Corporate sustainability reports are being published more and more each year by the world's largest companies. Most of them are utilizing the GRI's framework in doing so.
By Kindra LeFevre, GRI Certified
Each year more public companies are publishing corporate sustainability reports to disclose economic, environmental and social aspects of business. Currently, 80 percent of the world's 250 largest companies publish sustainability reports aligned to the Global Reporting Initiative (GRI) framework, and increasingly more organizations and stock exchanges encourage it.
With GRI's release of a draft of the fourth generation of its reporting framework (G4) and thematic revisions of the greenhouse gas (GHG) and anti-corruption sections this summer, it's critical companies know this is the time, during G4's second public comment period, to influence these guidelines — until Sept. 25, 2012, for the G4 Exposure Draft and Nov. 12, 2012, for G4 thematic revisions.
What Is the GRI?
GRI is a nonprofit organization based in Amsterdam that developed an internationally recognized framework for sustainability reporting, which allows a consistent comparison across companies' economic, social and environmental activities.
GRI's Revision Process
GRI follows an extensive, multistakeholder review process, as shown in Figure 1, to position its next generation of sustainability reporting guidelines as relevant to the organizations adhering to its framework. Stakeholders involved include sustainability professionals and representatives from a variety of industries — leaders in business, labor, finance, and civic and trade organizations as well as academics, report users and consultants worldwide. Working groups bring in experts in supply chain, corporate governance, management, anti-corruption, biodiversity, GHG emissions, and occupational health and safety.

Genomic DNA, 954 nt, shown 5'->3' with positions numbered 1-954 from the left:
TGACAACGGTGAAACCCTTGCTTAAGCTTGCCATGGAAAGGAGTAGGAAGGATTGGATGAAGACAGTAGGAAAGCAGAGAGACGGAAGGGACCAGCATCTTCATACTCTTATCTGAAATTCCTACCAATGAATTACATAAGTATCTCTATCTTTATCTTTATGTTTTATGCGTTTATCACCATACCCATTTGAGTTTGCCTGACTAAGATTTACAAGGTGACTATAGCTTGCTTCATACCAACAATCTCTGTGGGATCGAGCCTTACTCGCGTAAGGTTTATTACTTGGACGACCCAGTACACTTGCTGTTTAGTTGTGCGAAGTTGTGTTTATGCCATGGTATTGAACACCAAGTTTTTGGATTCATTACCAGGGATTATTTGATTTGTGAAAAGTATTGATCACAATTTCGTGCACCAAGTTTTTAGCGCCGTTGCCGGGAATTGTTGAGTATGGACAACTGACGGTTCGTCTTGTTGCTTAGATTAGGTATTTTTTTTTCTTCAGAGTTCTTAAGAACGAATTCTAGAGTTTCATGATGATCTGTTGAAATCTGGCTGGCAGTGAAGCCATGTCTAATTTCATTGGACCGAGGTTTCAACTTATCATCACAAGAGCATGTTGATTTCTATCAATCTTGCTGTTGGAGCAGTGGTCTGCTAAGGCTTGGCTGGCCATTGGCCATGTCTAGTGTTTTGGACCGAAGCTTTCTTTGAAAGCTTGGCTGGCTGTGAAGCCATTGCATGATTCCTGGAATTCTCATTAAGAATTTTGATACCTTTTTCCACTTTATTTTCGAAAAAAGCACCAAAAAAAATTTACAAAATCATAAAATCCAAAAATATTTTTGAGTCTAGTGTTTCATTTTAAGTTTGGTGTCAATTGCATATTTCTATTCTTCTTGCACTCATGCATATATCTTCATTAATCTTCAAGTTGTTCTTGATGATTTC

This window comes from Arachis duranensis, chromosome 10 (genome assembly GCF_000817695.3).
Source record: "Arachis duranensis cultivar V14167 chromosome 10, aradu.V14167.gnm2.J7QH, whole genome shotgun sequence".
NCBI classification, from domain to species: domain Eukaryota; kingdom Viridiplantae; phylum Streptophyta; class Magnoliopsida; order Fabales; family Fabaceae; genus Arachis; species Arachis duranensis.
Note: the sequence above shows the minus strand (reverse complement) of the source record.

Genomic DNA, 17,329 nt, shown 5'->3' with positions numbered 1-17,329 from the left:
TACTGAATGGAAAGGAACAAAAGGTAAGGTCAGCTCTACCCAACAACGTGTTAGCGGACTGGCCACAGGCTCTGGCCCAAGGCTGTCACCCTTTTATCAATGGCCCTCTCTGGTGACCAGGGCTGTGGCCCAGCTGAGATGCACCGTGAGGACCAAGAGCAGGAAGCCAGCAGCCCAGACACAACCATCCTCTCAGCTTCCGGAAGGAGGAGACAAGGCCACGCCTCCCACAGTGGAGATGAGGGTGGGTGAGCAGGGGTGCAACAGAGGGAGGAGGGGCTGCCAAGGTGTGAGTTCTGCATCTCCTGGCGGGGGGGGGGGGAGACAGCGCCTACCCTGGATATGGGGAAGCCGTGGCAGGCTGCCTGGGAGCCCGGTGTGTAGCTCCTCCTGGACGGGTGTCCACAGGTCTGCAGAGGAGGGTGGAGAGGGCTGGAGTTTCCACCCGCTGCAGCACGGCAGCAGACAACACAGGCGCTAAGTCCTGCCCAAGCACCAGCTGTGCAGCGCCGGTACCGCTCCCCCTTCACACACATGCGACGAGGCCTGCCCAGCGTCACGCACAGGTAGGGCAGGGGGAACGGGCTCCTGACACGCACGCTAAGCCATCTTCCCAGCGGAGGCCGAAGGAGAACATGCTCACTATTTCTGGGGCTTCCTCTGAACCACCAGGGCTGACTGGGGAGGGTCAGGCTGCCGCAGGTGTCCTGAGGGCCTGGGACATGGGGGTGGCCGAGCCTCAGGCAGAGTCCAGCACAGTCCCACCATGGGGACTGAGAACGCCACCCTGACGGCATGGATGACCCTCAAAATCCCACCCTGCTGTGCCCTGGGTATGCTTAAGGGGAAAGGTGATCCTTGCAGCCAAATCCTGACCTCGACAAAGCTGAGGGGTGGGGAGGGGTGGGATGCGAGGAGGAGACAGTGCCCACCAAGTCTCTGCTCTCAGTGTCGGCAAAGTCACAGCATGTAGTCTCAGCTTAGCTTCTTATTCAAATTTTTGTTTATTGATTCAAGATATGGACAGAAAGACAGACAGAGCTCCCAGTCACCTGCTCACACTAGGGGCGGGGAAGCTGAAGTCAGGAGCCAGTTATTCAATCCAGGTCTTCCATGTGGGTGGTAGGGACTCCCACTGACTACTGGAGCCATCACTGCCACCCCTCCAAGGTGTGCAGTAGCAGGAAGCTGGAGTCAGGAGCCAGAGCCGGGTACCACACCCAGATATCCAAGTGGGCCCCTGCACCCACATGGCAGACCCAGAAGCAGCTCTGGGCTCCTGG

GRI is conducting international workshops and webinars to gain exposure and collect feedback on proposed changes. Burns & McDonnell hosted GRI and interested stakeholders — including a break-out session for Airlines for America members in attendance and a webcast to members of the St. Louis Regional Governance Association — on Aug. 22, 2012. After feedback is collected, G4 will be revised accordingly, and the final version of G4 will be launched at GRI's Global Conference on Sustainability and Reporting, May 22-24, 2013, in Amsterdam.
Proposed Changes to G4 Exposure Draft
Proposed are five fundamental changes to application levels, boundary, disclosure on management approach, governance and supply chain.
A significant change in G4 could be replacing application levels, as shown in Figure 2, with criteria companies must meet to state the report was prepared "in accordance" with GRI. These criteria would include:
- All profile disclosures
- Disclosures on management approach and material core indicators
- All disclosures in applicable GRI sector supplements
- GRI content index
- Statement signed by the CEO or highest governance body indicating "the report has been prepared in accordance with GRI guidelines and that it is a balanced and reasonable presentation of the organization's economic, environmental and social impacts"
- Explanation of omissions and plan to be able to report on that particular topic in future reports
This proposed revision results from a misconception that the A, B, C and associated pluses indicated a grade of the company's sustainability performance or report. The plus in G3/G3.1 indicates the report was assured by an independent third party.
There is a two-year grace period for first-time reporters, but GRI has not yet ruled on whether or not this will also apply to current GRI reporters. However, GRI mentioned it is likely that seasoned reporters will have until May 2015 — two years after the May 2013 release date — to apply with the new "in accordance" criteria to be recognized as a GRI report.
In the proposed G4 Exposure Draft, GRI revised the definition of "boundary" and associated sections of the Technical Protocol, Applying the Report Content Principles. The G4 Exposure Draft explains: "Boundary refers to the range of value chain elements or areas covered in the report for each material topic. In setting the boundaries for material topics, an organization should consider impacts throughout its entire value chain, regardless of whether it exercises control or influence over the elements in its value chain. Boundaries vary based on the topic being reported."